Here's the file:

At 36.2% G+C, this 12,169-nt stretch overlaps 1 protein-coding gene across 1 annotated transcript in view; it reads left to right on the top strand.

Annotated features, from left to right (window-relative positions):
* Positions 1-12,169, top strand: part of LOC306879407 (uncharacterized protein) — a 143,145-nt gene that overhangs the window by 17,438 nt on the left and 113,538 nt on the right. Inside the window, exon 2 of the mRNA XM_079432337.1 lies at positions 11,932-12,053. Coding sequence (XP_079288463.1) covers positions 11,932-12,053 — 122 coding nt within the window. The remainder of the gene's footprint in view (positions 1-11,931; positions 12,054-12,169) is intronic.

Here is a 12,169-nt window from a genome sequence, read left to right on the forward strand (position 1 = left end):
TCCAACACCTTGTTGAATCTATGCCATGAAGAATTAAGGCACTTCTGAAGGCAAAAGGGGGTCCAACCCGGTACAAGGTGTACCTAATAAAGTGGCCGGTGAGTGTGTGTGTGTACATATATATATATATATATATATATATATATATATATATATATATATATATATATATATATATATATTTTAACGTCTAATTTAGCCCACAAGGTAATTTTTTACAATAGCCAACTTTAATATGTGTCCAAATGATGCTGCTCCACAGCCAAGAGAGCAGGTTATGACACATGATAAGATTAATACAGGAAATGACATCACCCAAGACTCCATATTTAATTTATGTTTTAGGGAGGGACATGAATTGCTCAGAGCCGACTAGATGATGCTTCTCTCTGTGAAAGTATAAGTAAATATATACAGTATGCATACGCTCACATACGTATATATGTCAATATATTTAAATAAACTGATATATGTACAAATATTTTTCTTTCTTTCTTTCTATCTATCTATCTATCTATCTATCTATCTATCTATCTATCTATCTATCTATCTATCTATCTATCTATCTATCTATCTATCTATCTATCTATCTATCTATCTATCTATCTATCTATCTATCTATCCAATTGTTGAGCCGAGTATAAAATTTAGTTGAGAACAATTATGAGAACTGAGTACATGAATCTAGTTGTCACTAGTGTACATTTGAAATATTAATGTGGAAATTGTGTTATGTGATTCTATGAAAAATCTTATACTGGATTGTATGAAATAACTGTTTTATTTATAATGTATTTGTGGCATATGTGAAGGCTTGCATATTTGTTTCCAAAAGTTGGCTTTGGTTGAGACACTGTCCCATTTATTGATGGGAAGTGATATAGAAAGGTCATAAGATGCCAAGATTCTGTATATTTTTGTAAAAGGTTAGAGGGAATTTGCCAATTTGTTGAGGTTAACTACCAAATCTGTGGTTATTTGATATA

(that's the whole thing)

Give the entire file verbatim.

At 36.2% G+C, this 12,169-nt stretch overlaps 1 protein-coding gene across 1 annotated transcript in view; it reads left to right on the top strand.

Annotated features, from left to right (window-relative positions):
* Positions 1-12,169, top strand: part of LOC306879407 (uncharacterized protein) — a 143,145-nt gene that overhangs the window by 17,438 nt on the left and 113,538 nt on the right. Inside the window, exon 2 of the mRNA XM_079432337.1 lies at positions 11,932-12,053. Coding sequence (XP_079288463.1) covers positions 11,932-12,053 — 122 coding nt within the window. The remainder of the gene's footprint in view (positions 1-11,931; positions 12,054-12,169) is intronic.

Here is a 12,169-nt window from a genome sequence, read left to right on the forward strand (position 1 = left end):
TCCAACACCTTGTTGAATCTATGCCATGAAGAATTAAGGCACTTCTGAAGGCAAAAGGGGGTCCAACCCGGTACAAGGTGTACCTAATAAAGTGGCCGGTGAGTGTGTGTGTGTACATATATATATATATATATATATATATATATATATATATATATATATATATATATATATATATATATTTTAACGTCTAATTTAGCCCACAAGGTAATTTTTTACAATAGCCAACTTTAATATGTGTCCAAATGATGCTGCTCCACAGCCAAGAGAGCAGGTTATGACACATGATAAGATTAATACAGGAAATGACATCACCCAAGACTCCATATTTAATTTATGTTTTAGGGAGGGACATGAATTGCTCAGAGCCGACTAGATGATGCTTCTCTCTGTGAAAGTATAAGTAAATATATACAGTATGCATACGCTCACATACGTATATATGTCAATATATTTAAATAAACTGATATATGTACAAATATTTTTCTTTCTTTCTTTCTATCTATCTATCTATCTATCTATCTATCTATCTATCTATCTATCTATCTATCTATCTATCTATCTATCTATCTATCTATCTATCTATCTATCTATCTATCTATCTATCTATCTATCTATCTATCCAATTGTTGAGCCGAGTATAAAATTTAGTTGAGAACAATTATGAGAACTGAGTACATGAATCTAGTTGTCACTAGTGTACATTTGAAATATTAATGTGGAAATTGTGTTATGTGATTCTATGAAAAATCTTATACTGGATTGTATGAAATAACTGTTTTATTTATAATGTATTTGTGGCATATGTGAAGGCTTGCATATTTGTTTCCAAAAGTTGGCTTTGGTTGAGACACTGTCCCATTTATTGATGGGAAGTGATATAGAAAGGTCATAAGATGCCAAGATTCTGTATATTTTTGTAAAAGGTTAGAGGGAATTTGCCAATTTGTTGAGGTTAACTACCAAATCTGTGGTTATTTGATATA